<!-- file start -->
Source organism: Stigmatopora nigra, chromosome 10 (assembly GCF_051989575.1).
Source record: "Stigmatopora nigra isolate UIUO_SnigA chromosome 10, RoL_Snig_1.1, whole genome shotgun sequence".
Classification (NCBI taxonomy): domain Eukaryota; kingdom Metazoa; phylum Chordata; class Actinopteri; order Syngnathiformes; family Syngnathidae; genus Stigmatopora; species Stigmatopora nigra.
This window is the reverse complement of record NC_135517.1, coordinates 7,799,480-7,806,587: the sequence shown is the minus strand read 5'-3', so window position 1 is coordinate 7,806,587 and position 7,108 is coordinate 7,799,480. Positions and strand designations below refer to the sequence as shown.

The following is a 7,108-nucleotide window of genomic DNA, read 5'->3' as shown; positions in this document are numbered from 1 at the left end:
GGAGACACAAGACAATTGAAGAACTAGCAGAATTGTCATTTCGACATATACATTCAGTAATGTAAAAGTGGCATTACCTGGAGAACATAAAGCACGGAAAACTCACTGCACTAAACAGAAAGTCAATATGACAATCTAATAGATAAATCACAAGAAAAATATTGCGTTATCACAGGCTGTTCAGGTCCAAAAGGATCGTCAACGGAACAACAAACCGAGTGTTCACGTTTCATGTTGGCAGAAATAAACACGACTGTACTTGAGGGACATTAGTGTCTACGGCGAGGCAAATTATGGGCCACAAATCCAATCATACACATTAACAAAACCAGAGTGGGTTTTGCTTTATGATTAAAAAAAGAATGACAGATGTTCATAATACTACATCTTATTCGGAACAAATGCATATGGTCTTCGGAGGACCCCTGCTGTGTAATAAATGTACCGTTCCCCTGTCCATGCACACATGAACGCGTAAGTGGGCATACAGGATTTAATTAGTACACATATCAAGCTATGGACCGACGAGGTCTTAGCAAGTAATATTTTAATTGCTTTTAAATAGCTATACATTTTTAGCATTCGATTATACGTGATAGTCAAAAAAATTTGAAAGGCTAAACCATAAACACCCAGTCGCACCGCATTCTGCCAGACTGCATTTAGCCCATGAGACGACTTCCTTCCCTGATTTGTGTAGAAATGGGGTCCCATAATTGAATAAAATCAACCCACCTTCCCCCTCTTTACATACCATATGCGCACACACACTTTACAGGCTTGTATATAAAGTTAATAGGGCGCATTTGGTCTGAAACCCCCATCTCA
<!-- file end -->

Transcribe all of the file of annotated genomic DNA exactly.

Source organism: Stigmatopora nigra, chromosome 10 (assembly GCF_051989575.1).
Source record: "Stigmatopora nigra isolate UIUO_SnigA chromosome 10, RoL_Snig_1.1, whole genome shotgun sequence".
Classification (NCBI taxonomy): domain Eukaryota; kingdom Metazoa; phylum Chordata; class Actinopteri; order Syngnathiformes; family Syngnathidae; genus Stigmatopora; species Stigmatopora nigra.
This window is the reverse complement of record NC_135517.1, coordinates 7,799,480-7,806,587: the sequence shown is the minus strand read 5'-3', so window position 1 is coordinate 7,806,587 and position 7,108 is coordinate 7,799,480. Positions and strand designations below refer to the sequence as shown.

The following is a 7,108-nucleotide window of genomic DNA, read 5'->3' as shown; positions in this document are numbered from 1 at the left end:
GGAGACACAAGACAATTGAAGAACTAGCAGAATTGTCATTTCGACATATACATTCAGTAATGTAAAAGTGGCATTACCTGGAGAACATAAAGCACGGAAAACTCACTGCACTAAACAGAAAGTCAATATGACAATCTAATAGATAAATCACAAGAAAAATATTGCGTTATCACAGGCTGTTCAGGTCCAAAAGGATCGTCAACGGAACAACAAACCGAGTGTTCACGTTTCATGTTGGCAGAAATAAACACGACTGTACTTGAGGGACATTAGTGTCTACGGCGAGGCAAATTATGGGCCACAAATCCAATCATACACATTAACAAAACCAGAGTGGGTTTTGCTTTATGATTAAAAAAAGAATGACAGATGTTCATAATACTACATCTTATTCGGAACAAATGCATATGGTCTTCGGAGGACCCCTGCTGTGTAATAAATGTACCGTTCCCCTGTCCATGCACACATGAACGCGTAAGTGGGCATACAGGATTTAATTAGTACACATATCAAGCTATGGACCGACGAGGTCTTAGCAAGTAATATTTTAATTGCTTTTAAATAGCTATACATTTTTAGCATTCGATTATACGTGATAGTCAAAAAAATTTGAAAGGCTAAACCATAAACACCCAGTCGCACCGCATTCTGCCAGACTGCATTTAGCCCATGAGACGACTTCCTTCCCTGATTTGTGTAGAAATGGGGTCCCATAATTGAATAAAATCAACCCACCTTCCCCCTCTTTACATACCATATGCGCACACACACTTTACAGGCTTGTATATAAAGTTAATAGGGCGCATTTGGTCTGAAACCCCCATCTCA